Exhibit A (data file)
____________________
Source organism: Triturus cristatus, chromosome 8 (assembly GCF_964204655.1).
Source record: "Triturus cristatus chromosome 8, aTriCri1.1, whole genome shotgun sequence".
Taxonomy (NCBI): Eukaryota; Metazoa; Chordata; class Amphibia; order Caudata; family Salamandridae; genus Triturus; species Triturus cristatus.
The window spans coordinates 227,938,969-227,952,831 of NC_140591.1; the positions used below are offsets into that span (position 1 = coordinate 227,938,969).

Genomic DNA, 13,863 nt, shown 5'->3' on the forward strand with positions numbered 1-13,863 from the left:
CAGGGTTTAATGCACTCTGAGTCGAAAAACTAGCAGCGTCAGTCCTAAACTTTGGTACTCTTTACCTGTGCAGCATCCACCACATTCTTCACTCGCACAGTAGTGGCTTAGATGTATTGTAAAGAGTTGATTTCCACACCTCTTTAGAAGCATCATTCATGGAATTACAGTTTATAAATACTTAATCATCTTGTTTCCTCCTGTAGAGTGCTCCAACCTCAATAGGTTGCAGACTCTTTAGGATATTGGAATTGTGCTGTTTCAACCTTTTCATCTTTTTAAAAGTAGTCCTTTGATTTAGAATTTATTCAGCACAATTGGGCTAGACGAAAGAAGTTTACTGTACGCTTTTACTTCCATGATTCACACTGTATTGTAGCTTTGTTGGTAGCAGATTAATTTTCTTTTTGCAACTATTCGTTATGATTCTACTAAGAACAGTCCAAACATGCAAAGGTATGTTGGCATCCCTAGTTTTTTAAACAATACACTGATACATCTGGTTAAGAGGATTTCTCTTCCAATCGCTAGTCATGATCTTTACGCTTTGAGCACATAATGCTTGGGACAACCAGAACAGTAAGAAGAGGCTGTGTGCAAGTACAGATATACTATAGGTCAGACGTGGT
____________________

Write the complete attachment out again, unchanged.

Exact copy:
Source organism: Triturus cristatus, chromosome 8 (assembly GCF_964204655.1).
Source record: "Triturus cristatus chromosome 8, aTriCri1.1, whole genome shotgun sequence".
Taxonomy (NCBI): Eukaryota; Metazoa; Chordata; class Amphibia; order Caudata; family Salamandridae; genus Triturus; species Triturus cristatus.
The window spans coordinates 227,938,969-227,952,831 of NC_140591.1; the positions used below are offsets into that span (position 1 = coordinate 227,938,969).

Genomic DNA, 13,863 nt, shown 5'->3' on the forward strand with positions numbered 1-13,863 from the left:
CAGGGTTTAATGCACTCTGAGTCGAAAAACTAGCAGCGTCAGTCCTAAACTTTGGTACTCTTTACCTGTGCAGCATCCACCACATTCTTCACTCGCACAGTAGTGGCTTAGATGTATTGTAAAGAGTTGATTTCCACACCTCTTTAGAAGCATCATTCATGGAATTACAGTTTATAAATACTTAATCATCTTGTTTCCTCCTGTAGAGTGCTCCAACCTCAATAGGTTGCAGACTCTTTAGGATATTGGAATTGTGCTGTTTCAACCTTTTCATCTTTTTAAAAGTAGTCCTTTGATTTAGAATTTATTCAGCACAATTGGGCTAGACGAAAGAAGTTTACTGTACGCTTTTACTTCCATGATTCACACTGTATTGTAGCTTTGTTGGTAGCAGATTAATTTTCTTTTTGCAACTATTCGTTATGATTCTACTAAGAACAGTCCAAACATGCAAAGGTATGTTGGCATCCCTAGTTTTTTAAACAATACACTGATACATCTGGTTAAGAGGATTTCTCTTCCAATCGCTAGTCATGATCTTTACGCTTTGAGCACATAATGCTTGGGACAACCAGAACAGTAAGAAGAGGCTGTGTGCAAGTACAGATATACTATAGGTCAGACGTGGT